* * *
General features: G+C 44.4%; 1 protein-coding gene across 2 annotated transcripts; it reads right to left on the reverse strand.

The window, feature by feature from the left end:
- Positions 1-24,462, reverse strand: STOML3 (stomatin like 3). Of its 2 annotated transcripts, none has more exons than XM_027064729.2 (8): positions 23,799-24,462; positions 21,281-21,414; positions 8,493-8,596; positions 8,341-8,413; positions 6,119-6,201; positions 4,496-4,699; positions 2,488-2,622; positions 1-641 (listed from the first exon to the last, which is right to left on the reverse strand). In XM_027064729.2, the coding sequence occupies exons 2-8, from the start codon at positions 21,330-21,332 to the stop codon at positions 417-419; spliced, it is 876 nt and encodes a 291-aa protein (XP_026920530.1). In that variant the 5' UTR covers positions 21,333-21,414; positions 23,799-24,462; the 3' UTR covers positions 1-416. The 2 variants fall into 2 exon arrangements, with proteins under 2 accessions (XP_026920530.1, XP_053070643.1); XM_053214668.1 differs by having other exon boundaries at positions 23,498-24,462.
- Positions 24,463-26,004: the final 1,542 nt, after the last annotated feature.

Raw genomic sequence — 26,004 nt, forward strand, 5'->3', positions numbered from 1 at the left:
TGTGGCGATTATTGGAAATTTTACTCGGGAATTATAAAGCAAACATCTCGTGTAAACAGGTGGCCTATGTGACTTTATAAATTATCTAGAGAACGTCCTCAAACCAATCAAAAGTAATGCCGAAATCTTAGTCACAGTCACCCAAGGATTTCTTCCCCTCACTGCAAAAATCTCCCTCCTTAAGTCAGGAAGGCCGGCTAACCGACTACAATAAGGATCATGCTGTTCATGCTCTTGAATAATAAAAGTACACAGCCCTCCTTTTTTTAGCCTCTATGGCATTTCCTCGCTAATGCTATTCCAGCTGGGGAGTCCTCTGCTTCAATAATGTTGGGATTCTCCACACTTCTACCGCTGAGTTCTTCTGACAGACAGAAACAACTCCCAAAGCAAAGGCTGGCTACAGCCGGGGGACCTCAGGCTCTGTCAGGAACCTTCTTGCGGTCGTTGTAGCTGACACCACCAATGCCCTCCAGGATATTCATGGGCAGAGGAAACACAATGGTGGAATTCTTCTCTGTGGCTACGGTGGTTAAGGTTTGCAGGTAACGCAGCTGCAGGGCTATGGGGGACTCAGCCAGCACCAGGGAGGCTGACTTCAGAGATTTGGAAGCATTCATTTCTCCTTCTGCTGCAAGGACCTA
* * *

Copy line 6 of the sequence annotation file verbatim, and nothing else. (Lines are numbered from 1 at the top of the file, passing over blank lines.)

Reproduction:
TGTGGCGATTATTGGAAATTTTACTCGGGAATTATAAAGCAAACATCTCGTGTAAACAGGTGGCCTATGTGACTTTATAAATTATCTAGAGAACGTCCTCAAACCAATCAAAAGTAATGCCGAAATCTTAGTCACAGTCACCCAAGGATTTCTTCCCCTCACTGCAAAAATCTCCCTCCTTAAGTCAGGAAGGCCGGCTAACCGACTACAATAAGGATCATGCTGTTCATGCTCTTGAATAATAAAAGTACACAGCCCTCCTTTTTTTAGCCTCTATGGCATTTCCTCGCTAATGCTATTCCAGCTGGGGAGTCCTCTGCTTCAATAATGTTGGGATTCTCCACACTTCTACCGCTGAGTTCTTCTGACAGACAGAAACAACTCCCAAAGCAAAGGCTGGCTACAGCCGGGGGACCTCAGGCTCTGTCAGGAACCTTCTTGCGGTCGTTGTAGCTGACACCACCAATGCCCTCCAGGATATTCATGGGCAGAGGAAACACAATGGTGGAATTCTTCTCTGTGGCTACGGTGGTTAAGGTTTGCAGGTAACGCAGCTGCAGGGCTATGGGGGACTCAGCCAGCACCAGGGAGGCTGACTTCAGAGATTTGGAAGCATTCATTTCTCCTTCTGCTGCAAGGACCTA